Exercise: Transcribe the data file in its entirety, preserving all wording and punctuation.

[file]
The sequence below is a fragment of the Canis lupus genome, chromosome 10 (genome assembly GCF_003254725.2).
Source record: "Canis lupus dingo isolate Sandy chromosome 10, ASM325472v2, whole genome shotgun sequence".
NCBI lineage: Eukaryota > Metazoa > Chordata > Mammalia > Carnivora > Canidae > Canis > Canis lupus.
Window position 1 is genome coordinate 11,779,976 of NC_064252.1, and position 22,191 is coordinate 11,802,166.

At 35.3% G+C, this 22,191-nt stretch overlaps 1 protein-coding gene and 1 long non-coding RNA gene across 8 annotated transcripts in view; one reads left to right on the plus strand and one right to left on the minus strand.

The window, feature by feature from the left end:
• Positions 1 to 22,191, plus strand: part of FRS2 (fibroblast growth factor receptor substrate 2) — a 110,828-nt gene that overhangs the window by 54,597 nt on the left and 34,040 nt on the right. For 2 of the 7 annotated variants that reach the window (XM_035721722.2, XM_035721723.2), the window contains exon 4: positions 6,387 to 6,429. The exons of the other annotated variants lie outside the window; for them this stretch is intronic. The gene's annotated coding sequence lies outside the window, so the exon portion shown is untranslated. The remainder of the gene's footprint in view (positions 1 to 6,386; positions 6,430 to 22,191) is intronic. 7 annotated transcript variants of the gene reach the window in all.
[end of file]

The sequence below is a fragment of the Canis lupus genome, chromosome 10 (genome assembly GCF_003254725.2).
Source record: "Canis lupus dingo isolate Sandy chromosome 10, ASM325472v2, whole genome shotgun sequence".
NCBI lineage: Eukaryota > Metazoa > Chordata > Mammalia > Carnivora > Canidae > Canis > Canis lupus.
Window position 1 is genome coordinate 11,779,976 of NC_064252.1, and position 22,191 is coordinate 11,802,166.

At 35.3% G+C, this 22,191-nt stretch overlaps 1 protein-coding gene and 1 long non-coding RNA gene across 8 annotated transcripts in view; one reads left to right on the plus strand and one right to left on the minus strand.

The window, feature by feature from the left end:
• Positions 1 to 22,191, plus strand: part of FRS2 (fibroblast growth factor receptor substrate 2) — a 110,828-nt gene that overhangs the window by 54,597 nt on the left and 34,040 nt on the right. For 2 of the 7 annotated variants that reach the window (XM_035721722.2, XM_035721723.2), the window contains exon 4: positions 6,387 to 6,429. The exons of the other annotated variants lie outside the window; for them this stretch is intronic. The gene's annotated coding sequence lies outside the window, so the exon portion shown is untranslated. The remainder of the gene's footprint in view (positions 1 to 6,386; positions 6,430 to 22,191) is intronic. 7 annotated transcript variants of the gene reach the window in all.